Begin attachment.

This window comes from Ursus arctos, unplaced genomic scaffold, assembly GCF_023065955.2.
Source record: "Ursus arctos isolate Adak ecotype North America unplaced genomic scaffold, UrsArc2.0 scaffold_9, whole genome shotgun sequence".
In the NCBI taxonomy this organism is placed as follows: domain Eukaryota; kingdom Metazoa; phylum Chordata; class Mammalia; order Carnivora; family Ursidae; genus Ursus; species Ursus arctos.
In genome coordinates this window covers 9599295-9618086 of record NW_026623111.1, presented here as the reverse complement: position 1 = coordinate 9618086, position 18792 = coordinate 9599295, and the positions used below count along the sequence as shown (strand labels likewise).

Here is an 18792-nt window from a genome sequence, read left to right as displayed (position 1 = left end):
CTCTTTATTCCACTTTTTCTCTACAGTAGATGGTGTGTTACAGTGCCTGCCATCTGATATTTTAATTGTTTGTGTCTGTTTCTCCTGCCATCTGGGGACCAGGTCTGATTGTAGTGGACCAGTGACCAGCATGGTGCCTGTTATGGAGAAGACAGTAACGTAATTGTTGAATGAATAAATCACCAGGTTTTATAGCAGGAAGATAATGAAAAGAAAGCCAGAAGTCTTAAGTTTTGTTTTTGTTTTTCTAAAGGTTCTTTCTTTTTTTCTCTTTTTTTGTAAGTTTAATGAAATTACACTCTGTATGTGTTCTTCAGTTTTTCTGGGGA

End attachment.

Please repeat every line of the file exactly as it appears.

This window comes from Ursus arctos, unplaced genomic scaffold, assembly GCF_023065955.2.
Source record: "Ursus arctos isolate Adak ecotype North America unplaced genomic scaffold, UrsArc2.0 scaffold_9, whole genome shotgun sequence".
In the NCBI taxonomy this organism is placed as follows: domain Eukaryota; kingdom Metazoa; phylum Chordata; class Mammalia; order Carnivora; family Ursidae; genus Ursus; species Ursus arctos.
In genome coordinates this window covers 9599295-9618086 of record NW_026623111.1, presented here as the reverse complement: position 1 = coordinate 9618086, position 18792 = coordinate 9599295, and the positions used below count along the sequence as shown (strand labels likewise).

Here is an 18792-nt window from a genome sequence, read left to right as displayed (position 1 = left end):
CTCTTTATTCCACTTTTTCTCTACAGTAGATGGTGTGTTACAGTGCCTGCCATCTGATATTTTAATTGTTTGTGTCTGTTTCTCCTGCCATCTGGGGACCAGGTCTGATTGTAGTGGACCAGTGACCAGCATGGTGCCTGTTATGGAGAAGACAGTAACGTAATTGTTGAATGAATAAATCACCAGGTTTTATAGCAGGAAGATAATGAAAAGAAAGCCAGAAGTCTTAAGTTTTGTTTTTGTTTTTCTAAAGGTTCTTTCTTTTTTTCTCTTTTTTTGTAAGTTTAATGAAATTACACTCTGTATGTGTTCTTCAGTTTTTCTGGGGA